We seem to avoid thinking about mortality, or talking about loss, but it is an unavoidable fact that we all face the loss of a loved one, and will each confront that truth in different ways. If grief is unavoidable, what is the best way to make peace with it?
Part One of Living With Dying features Dakshana Bascaramurty in conversation with CBC’s Idill Mussa, and Anita Lahey in conversation with Ellen Chang-Richardson.
This is Not the End of Me by Dakshana Bascaramurty is the moving, inspiring story of a young husband and father who, when diagnosed with terminal cancer at the age of thirty-three, sets out to build a legacy for his infant son. Layton Reid was a globe-trotting, risk-taking, sunshine-addicted bachelor--then came a melanoma diagnosis. Cancer startled him out of his arrested development--he returned home to Halifax to work as a wedding photographer--and remission launched him into a new, passionate life as a husband and father-to-be. When the melanoma returned, now at Stage IV, Layton and his family put all their stock into a punishing alternative therapy, hoping for a cure. This Is Not the End of Me recounts Layton's three-year journey as he tried desperately to stay alive for his young son, Finn, and then found purpose in preparing Finn for a world without him.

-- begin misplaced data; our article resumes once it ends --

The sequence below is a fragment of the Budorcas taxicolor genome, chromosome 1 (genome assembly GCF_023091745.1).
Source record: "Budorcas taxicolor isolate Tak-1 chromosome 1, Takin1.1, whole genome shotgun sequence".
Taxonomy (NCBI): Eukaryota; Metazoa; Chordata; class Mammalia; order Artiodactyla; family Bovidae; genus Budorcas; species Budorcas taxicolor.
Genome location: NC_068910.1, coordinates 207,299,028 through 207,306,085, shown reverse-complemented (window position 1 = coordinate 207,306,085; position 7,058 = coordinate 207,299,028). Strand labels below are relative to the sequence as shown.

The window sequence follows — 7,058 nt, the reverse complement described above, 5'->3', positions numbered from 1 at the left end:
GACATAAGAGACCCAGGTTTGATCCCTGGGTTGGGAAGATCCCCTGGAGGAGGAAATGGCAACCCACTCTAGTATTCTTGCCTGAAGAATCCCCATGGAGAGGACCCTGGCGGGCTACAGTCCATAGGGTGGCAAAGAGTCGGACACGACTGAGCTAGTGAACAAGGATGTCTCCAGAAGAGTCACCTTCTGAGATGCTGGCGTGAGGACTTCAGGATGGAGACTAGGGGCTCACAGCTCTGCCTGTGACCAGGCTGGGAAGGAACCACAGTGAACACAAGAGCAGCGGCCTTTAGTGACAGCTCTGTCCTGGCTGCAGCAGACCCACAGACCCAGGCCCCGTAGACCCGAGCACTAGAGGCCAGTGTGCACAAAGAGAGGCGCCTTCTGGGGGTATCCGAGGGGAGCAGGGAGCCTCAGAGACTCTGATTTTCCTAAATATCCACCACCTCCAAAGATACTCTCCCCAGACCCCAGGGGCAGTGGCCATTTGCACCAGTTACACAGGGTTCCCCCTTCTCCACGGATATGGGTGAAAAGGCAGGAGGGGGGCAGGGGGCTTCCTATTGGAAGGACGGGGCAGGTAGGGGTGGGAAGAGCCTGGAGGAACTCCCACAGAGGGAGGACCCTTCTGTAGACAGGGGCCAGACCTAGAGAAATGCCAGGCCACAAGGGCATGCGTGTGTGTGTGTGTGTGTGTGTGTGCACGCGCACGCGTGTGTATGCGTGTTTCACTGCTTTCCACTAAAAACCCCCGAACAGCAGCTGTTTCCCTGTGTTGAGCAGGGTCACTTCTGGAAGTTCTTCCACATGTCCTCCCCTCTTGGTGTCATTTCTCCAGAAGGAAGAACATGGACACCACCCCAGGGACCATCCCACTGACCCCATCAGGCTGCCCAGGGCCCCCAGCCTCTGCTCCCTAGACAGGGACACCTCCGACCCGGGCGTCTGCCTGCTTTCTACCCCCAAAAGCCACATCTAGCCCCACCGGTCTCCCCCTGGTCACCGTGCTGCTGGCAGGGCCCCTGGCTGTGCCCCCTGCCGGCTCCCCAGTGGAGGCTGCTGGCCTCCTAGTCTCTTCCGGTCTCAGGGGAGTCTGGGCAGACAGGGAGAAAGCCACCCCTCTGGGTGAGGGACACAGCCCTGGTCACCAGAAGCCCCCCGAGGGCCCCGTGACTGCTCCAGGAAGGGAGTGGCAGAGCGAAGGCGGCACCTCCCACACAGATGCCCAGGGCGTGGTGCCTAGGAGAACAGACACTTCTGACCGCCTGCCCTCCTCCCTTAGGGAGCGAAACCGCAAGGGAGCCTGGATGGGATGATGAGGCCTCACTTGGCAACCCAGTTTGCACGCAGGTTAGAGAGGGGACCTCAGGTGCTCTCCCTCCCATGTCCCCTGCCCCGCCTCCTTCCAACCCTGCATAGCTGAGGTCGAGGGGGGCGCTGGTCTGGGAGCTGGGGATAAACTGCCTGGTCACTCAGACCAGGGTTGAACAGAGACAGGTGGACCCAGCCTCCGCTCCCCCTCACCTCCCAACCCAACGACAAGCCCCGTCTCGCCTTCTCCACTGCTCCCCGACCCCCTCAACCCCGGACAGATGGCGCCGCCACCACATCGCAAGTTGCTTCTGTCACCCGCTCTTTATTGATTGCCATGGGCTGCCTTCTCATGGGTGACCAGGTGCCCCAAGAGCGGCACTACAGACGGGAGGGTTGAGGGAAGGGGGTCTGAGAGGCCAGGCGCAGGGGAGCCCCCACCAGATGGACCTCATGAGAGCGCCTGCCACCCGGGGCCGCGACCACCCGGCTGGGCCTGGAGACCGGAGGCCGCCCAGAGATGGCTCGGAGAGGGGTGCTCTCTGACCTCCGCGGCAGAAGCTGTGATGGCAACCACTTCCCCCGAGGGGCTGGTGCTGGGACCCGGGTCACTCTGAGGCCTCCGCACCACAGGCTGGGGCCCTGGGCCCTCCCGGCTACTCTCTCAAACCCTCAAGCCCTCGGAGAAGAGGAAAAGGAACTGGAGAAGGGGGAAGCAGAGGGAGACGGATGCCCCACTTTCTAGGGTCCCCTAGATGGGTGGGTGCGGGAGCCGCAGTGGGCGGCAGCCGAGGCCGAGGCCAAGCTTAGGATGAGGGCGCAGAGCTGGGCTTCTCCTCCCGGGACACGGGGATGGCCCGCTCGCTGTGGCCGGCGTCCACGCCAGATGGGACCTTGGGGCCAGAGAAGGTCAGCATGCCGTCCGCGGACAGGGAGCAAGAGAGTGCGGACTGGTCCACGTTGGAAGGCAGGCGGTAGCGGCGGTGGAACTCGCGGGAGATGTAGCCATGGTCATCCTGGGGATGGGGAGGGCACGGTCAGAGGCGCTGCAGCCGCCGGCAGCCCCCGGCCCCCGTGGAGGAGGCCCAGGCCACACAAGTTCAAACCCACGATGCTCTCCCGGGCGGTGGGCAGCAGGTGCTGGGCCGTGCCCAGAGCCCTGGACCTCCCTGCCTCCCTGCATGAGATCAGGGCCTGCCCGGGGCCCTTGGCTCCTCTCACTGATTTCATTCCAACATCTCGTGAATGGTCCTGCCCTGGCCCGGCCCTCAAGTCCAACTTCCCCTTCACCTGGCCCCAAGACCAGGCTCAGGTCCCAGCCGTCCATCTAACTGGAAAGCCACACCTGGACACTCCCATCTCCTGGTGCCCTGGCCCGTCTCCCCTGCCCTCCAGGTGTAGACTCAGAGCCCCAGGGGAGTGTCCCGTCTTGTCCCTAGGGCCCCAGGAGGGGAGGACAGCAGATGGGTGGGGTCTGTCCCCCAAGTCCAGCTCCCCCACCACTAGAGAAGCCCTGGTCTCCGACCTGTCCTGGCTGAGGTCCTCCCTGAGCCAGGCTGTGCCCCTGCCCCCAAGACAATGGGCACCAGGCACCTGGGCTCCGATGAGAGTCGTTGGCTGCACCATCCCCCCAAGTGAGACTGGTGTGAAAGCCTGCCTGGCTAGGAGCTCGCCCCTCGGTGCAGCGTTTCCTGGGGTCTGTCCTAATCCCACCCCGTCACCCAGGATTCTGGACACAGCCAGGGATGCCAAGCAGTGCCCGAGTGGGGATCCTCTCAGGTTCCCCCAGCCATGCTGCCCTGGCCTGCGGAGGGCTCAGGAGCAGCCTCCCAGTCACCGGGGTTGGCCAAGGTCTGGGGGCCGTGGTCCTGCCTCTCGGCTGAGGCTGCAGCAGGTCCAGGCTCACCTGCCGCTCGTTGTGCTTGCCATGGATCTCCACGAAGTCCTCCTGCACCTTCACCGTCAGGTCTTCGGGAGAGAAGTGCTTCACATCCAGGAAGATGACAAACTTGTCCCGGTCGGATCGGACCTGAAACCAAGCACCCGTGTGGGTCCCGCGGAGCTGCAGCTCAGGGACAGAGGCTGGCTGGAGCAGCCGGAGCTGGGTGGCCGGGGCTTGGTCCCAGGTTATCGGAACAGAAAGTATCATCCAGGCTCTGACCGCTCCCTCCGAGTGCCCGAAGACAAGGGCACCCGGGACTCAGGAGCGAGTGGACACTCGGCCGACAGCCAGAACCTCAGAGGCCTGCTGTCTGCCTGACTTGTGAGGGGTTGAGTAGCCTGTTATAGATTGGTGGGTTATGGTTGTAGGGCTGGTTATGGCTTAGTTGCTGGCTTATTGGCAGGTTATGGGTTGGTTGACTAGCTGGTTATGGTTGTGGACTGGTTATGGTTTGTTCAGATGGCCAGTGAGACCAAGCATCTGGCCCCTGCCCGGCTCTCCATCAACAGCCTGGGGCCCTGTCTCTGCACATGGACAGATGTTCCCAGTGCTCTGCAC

Equal parts humorous and heartbreaking, The Last Goldfish by Anita Lahey is a poignant memoir of youth, friendship, and the impermanence of life. Anita and Louisa, instant friends in grade nine, navigate the wilds of 1980s suburban adolescence against the backdrop of dramatic world events such as the fall of the Berlin Wall. They make carpe diem their manifesto and hatch ambitious plans. But when Louisa’s life takes a shocking turn, into hospital wards, medical tests, and treatments, a new possibility confronts them, one that alters, with devastating finality, the prospect of the future for them both.
A limited number of signed books are available from our friends at Perfect Books.